Engineering services alliance Actuate UK is working with Energy Systems Catapult (ESC) – an independent, not for profit, centre of excellence for energy systems innovation and transformation for net zero - on a strategy to boost the creation of a skilled workforce that will play a central role in reducing emissions from the built environment and deliver on the government carbon targets.
The Future of Construction Report 2022
You can't just focus on getting greener, safer, or fairer. These things are interdependent.
In The Times/Raconteur report on the Future for Construction 2022, Actuate UK stresses the importance of collaboration in order to improve the industry.
The Future of Construction report (Racounteur /TheTimes) has just been published in association with key industry stakeholders, including Actuate UK. It provides an insight into the current challenges faced by the industry on material shortages, bureaucracy and workforce issues, balanced with the opportunities and ambitions for a safer, sustainable and greener future and examples of good practice.
Actuate UK was asked to contribute views and Steve Bratt, ECA CEO and leading Actuate UK’s business policy group, shared some thoughts on the importance of collaborative working which was a defining factor in the creation of the engineering services alliance. “Forming Actuate UK”, he said, “was about our sector saying: let's not make government and stakeholders talk to 15 different people, when they want to talk to us, let's let them talk to one body that can represent not just contractors, but the people manufacturing products, doing the design, installation, maintenance, the whole footprint.”
Steve added: “Engineering services represent about 40%, by value, of the initial build cost. Many of the things at the top of the government's priority list are significantly impacted by these services. The green agenda, energy efficiency, net zero and the ongoing monitoring of fire and safety systems.
There's a strong correlation between what we do, where the money is spent and what's important to society.”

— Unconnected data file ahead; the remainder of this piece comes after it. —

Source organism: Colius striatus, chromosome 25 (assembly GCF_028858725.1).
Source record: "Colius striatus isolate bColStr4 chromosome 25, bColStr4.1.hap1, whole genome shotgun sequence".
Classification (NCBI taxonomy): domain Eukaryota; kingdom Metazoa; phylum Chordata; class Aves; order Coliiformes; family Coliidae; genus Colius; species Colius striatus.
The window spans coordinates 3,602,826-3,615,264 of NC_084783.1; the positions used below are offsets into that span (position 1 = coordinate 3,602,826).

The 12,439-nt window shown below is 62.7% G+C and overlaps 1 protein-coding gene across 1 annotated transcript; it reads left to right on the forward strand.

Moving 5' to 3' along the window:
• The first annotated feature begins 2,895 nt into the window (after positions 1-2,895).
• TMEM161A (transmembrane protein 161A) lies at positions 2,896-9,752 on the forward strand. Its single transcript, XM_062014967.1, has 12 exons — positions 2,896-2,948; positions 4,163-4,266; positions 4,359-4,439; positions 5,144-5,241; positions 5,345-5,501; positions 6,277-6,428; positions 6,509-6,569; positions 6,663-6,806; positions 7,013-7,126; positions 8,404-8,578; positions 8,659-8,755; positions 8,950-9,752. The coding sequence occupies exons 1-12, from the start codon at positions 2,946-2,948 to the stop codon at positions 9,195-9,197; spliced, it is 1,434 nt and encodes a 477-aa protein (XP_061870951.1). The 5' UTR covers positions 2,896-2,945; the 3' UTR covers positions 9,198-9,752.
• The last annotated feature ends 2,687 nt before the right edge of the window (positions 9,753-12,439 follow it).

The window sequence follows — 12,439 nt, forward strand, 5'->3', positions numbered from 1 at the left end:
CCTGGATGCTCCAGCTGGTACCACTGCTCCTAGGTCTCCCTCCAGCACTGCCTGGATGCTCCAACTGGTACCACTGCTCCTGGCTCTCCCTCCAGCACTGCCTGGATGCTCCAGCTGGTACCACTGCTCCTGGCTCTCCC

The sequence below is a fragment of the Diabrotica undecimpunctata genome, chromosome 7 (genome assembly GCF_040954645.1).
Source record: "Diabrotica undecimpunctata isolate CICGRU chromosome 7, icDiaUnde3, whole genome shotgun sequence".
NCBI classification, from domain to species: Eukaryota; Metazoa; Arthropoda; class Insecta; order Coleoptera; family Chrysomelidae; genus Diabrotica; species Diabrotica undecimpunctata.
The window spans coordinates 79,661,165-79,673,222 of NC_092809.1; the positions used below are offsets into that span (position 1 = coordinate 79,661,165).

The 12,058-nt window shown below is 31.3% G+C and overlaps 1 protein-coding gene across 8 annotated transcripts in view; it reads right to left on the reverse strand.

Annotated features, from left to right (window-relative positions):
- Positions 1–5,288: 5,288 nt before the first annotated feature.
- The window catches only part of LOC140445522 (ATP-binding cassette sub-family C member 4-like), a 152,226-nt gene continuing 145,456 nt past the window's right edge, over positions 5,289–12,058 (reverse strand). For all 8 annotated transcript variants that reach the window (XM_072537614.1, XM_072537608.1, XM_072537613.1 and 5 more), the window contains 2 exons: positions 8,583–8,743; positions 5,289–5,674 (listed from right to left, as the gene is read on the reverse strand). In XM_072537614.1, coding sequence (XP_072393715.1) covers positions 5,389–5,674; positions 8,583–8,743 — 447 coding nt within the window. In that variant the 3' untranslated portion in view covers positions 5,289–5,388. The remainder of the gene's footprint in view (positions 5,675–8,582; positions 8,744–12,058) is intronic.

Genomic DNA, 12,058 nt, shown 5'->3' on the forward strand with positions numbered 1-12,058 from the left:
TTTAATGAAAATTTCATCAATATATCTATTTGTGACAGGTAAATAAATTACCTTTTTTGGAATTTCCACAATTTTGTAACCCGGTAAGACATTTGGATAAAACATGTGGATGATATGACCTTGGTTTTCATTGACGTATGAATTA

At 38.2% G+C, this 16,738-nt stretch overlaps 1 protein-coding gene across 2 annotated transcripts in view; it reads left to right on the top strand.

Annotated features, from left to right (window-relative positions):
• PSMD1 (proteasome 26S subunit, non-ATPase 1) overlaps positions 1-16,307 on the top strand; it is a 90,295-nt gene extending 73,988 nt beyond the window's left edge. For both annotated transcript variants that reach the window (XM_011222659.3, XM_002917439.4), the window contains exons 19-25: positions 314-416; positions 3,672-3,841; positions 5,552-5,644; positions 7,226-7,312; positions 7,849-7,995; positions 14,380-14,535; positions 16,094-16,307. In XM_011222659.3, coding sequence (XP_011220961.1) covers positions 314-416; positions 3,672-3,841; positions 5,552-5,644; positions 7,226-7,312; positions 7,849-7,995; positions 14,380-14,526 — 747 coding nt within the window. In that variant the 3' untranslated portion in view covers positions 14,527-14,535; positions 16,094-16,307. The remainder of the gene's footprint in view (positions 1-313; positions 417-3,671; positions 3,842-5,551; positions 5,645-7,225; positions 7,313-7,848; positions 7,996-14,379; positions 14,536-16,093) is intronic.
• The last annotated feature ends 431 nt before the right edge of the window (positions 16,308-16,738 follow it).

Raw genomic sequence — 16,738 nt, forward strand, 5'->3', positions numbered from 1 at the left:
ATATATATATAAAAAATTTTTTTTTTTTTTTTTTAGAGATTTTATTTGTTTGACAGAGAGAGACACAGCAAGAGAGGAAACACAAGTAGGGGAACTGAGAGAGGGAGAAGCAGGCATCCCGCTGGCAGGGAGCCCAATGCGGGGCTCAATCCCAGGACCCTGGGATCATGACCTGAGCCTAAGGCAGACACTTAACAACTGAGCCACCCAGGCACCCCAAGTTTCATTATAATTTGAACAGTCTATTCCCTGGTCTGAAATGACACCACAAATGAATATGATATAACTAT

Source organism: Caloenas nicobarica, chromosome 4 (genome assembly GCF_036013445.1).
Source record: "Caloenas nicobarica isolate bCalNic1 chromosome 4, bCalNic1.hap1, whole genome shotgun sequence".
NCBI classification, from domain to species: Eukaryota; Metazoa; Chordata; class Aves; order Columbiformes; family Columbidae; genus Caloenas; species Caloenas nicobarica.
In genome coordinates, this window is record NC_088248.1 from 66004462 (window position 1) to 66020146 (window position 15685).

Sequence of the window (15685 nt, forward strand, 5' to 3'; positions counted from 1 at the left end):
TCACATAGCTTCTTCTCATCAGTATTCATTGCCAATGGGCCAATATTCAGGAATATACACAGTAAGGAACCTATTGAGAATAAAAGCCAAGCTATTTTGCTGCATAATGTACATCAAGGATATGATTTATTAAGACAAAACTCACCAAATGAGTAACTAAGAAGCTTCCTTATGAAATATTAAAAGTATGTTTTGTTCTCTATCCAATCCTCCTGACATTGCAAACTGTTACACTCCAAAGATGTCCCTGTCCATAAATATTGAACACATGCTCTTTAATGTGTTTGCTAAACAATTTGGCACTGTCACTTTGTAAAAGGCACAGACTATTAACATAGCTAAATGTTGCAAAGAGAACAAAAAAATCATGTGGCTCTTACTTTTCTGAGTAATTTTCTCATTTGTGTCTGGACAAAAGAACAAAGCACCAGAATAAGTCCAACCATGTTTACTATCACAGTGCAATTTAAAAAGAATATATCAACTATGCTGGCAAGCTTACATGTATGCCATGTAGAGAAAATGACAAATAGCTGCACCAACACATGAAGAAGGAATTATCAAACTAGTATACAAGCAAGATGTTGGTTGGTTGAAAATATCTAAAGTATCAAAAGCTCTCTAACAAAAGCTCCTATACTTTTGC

Read Steve’s interview extract below:
Question: How can greater collaboration drive the sustainable agenda?
Answer: The construction industry is a complex and fragmented arrangement. We build a new product in a new place with new people every time. Imagine trying to build a car that way.
You end up with a long chain from funders through to specialists. The problem is that those at the top want to fix the price and pass the risk on. So, at tiers two and three, the primary concern is having risk handed down. Their focus turns to cost and risk management, rather than innovation or investment in skills. We need models to be more collaborative if we're to become more sustainable.
On a practical level, we have things like integrated project insurance and the Construction Playbook and Actuate UK has launched a net zero working group. But there is still a way to go.
You need to bring the chain together so when we build this new thing in a new place with new people, they feel joined up, they feel like they're working for the same aim.
Question: What does the industry need from the government, to ensure construction’s future is greener, safer and fairer for all?
Answer: Fundamentally, we want to see them enforce things. We're going through a review of the Building Regulations. Currently, a responsible business will make sure that what they design is compliant with building regulations on the assumption that when it's installed, someone will check. The reality is that that doesn't happen.
There's a perception that the industry is anti-regulation. It's not - what it wants is regulation that's properly enforced, so the people doing it properly are rewarded. In terms of “safer”: competence is a critical component of the building safety regulations. It’s a word that means different things to different people, and we would like to end up in a place where the industry knows what competence looks like. The government needs to get this sorted.
In terms of “fairer” - we need to create a fair commercial environment. I described the structure where you work your way down the tiers and the risk gets dumped. If we can create an environment where people feel able to invest in themselves, we will see a much better outcome.
You can't just focus on getting greener, or safer, or fairer. These things are interdependent. If we can create an environment where people feel safe to innovate and invest, you're much more likely to get an outcome which is greener and safer and fairer for all.
Actuate UK, the voice of engineering services, welcomes The Chartered Institution of Building Services Engineers’ (CIBSE’s) new Embodied Carbon Calculator tool. For the first time engineers can easily estimate the embodied carbon associated with mechanical, electrical and public health systems in buildings.
Actuate UK, the voice of Building Engineering Services, warn that skills shortages are hampering ambitions to deliver net zero emission buildings. While the number of Engineering Services apprentices starting out in England in 2022 is back to pre-COVID levels, many more new starters are needed if we are to achieve net zero by 2050.